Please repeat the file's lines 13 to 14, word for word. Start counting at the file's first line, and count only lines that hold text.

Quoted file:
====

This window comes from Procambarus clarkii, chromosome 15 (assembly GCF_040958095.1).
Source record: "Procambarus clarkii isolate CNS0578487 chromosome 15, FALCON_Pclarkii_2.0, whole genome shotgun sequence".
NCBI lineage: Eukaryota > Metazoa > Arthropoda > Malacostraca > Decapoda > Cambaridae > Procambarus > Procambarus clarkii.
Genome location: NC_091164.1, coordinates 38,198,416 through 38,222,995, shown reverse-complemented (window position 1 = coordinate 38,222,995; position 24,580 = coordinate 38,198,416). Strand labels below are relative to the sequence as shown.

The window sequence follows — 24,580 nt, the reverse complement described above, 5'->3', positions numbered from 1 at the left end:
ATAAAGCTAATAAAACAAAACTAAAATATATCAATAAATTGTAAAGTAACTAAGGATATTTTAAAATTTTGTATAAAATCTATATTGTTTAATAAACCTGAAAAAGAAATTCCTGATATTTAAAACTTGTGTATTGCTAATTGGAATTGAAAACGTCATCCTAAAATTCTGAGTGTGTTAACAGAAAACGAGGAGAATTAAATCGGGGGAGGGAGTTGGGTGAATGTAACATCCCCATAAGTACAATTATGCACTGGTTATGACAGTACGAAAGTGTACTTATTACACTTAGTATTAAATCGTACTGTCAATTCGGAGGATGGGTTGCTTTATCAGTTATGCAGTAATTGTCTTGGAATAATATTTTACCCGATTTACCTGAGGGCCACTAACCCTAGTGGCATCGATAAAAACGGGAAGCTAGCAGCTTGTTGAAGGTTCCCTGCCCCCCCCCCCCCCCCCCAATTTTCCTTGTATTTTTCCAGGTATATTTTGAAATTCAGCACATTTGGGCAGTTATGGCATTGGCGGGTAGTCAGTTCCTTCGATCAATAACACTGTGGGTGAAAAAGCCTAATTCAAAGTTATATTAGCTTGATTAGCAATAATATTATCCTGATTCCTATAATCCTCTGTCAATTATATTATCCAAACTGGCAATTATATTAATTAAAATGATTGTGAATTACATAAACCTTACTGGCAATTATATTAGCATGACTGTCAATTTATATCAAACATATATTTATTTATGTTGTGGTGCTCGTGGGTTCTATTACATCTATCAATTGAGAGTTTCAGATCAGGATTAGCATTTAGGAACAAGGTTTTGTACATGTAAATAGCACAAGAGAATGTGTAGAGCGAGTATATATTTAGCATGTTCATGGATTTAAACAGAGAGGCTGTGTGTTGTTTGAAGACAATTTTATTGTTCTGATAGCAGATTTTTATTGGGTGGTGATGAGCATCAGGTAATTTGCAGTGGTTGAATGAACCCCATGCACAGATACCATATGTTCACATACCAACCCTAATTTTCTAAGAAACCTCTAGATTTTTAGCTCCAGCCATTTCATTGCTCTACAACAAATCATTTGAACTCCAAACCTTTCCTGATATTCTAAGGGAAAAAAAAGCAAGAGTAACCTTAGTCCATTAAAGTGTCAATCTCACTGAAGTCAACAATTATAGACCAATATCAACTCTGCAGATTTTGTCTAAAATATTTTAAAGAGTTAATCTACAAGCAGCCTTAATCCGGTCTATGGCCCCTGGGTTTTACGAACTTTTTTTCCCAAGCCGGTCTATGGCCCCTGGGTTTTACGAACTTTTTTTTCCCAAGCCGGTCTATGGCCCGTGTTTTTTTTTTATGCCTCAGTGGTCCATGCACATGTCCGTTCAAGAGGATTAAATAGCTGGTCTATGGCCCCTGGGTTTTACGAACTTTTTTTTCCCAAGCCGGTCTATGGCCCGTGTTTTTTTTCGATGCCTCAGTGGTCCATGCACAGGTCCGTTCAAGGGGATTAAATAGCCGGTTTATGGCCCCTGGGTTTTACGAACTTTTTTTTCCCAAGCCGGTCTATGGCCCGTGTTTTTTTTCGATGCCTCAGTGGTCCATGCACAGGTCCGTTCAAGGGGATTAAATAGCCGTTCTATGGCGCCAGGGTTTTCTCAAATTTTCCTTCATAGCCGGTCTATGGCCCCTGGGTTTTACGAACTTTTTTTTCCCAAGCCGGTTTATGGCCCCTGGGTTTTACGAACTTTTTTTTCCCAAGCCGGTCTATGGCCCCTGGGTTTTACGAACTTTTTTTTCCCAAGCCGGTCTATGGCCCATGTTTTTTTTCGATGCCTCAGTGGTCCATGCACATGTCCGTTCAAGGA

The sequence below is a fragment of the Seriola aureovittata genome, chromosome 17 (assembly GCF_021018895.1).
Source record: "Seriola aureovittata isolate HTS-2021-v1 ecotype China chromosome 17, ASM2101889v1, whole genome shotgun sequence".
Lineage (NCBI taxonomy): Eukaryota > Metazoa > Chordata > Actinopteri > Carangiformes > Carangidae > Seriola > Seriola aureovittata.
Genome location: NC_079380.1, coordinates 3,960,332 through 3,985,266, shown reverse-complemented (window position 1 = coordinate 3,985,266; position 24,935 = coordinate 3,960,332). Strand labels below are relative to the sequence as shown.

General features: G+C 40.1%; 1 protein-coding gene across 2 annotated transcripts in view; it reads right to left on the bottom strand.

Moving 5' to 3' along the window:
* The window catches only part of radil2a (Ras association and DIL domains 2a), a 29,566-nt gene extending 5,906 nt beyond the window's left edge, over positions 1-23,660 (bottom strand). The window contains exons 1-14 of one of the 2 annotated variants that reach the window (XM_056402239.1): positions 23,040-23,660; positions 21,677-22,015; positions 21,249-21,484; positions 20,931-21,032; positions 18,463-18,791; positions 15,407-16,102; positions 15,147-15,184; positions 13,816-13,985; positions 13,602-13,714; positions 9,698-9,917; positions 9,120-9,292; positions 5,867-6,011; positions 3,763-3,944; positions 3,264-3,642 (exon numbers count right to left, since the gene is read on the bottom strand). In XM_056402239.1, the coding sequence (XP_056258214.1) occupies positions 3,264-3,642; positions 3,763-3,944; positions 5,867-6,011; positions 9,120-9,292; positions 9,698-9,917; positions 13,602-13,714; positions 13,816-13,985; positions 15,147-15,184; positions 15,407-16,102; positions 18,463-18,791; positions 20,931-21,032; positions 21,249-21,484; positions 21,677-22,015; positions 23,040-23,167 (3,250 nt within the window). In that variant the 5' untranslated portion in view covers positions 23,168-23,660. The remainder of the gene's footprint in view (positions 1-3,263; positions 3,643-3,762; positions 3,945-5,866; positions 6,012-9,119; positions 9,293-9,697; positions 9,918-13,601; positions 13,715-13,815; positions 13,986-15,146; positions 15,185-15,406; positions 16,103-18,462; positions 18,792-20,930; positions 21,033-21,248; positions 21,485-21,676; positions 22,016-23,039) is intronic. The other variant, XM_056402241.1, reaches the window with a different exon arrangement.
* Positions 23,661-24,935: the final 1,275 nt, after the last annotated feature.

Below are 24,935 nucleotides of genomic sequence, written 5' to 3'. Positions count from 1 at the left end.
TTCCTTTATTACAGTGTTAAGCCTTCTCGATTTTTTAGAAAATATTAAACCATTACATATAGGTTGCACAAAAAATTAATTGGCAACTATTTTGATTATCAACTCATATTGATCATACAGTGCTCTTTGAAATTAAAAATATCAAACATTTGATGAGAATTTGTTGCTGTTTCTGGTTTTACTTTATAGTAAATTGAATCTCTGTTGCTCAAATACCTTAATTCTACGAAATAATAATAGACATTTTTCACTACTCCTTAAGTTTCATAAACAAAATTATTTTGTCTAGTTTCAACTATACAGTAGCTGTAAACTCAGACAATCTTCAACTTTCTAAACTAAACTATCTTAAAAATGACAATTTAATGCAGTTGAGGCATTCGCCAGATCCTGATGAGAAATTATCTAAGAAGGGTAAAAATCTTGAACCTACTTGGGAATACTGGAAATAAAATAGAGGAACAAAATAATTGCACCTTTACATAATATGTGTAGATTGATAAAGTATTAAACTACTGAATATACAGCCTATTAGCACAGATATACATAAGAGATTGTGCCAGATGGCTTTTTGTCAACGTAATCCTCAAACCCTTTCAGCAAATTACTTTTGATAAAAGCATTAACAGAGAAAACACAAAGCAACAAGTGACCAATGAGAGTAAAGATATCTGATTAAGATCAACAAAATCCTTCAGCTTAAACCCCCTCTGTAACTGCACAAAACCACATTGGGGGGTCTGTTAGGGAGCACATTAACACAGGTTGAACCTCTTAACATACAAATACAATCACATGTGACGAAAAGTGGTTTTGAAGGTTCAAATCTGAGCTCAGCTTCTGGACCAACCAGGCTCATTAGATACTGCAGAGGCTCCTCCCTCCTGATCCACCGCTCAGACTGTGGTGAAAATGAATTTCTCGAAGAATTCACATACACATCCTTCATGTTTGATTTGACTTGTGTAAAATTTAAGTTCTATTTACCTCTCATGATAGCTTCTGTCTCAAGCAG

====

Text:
* The window catches only part of radil2a (Ras association and DIL domains 2a), a 29,566-nt gene extending 5,906 nt beyond the window's left edge, over positions 1-23,660 (bottom strand). The window contains exons 1-14 of one of the 2 annotated variants that reach the window (XM_056402239.1): positions 23,040-23,660; positions 21,677-22,015; positions 21,249-21,484; positions 20,931-21,032; positions 18,463-18,791; positions 15,407-16,102; positions 15,147-15,184; positions 13,816-13,985; positions 13,602-13,714; positions 9,698-9,917; positions 9,120-9,292; positions 5,867-6,011; positions 3,763-3,944; positions 3,264-3,642 (exon numbers count right to left, since the gene is read on the bottom strand). In XM_056402239.1, the coding sequence (XP_056258214.1) occupies positions 3,264-3,642; positions 3,763-3,944; positions 5,867-6,011; positions 9,120-9,292; positions 9,698-9,917; positions 13,602-13,714; positions 13,816-13,985; positions 15,147-15,184; positions 15,407-16,102; positions 18,463-18,791; positions 20,931-21,032; positions 21,249-21,484; positions 21,677-22,015; positions 23,040-23,167 (3,250 nt within the window). In that variant the 5' untranslated portion in view covers positions 23,168-23,660. The remainder of the gene's footprint in view (positions 1-3,263; positions 3,643-3,762; positions 3,945-5,866; positions 6,012-9,119; positions 9,293-9,697; positions 9,918-13,601; positions 13,715-13,815; positions 13,986-15,146; positions 15,185-15,406; positions 16,103-18,462; positions 18,792-20,930; positions 21,033-21,248; positions 21,485-21,676; positions 22,016-23,039) is intronic. The other variant, XM_056402241.1, reaches the window with a different exon arrangement.
* Positions 23,661-24,935: the final 1,275 nt, after the last annotated feature.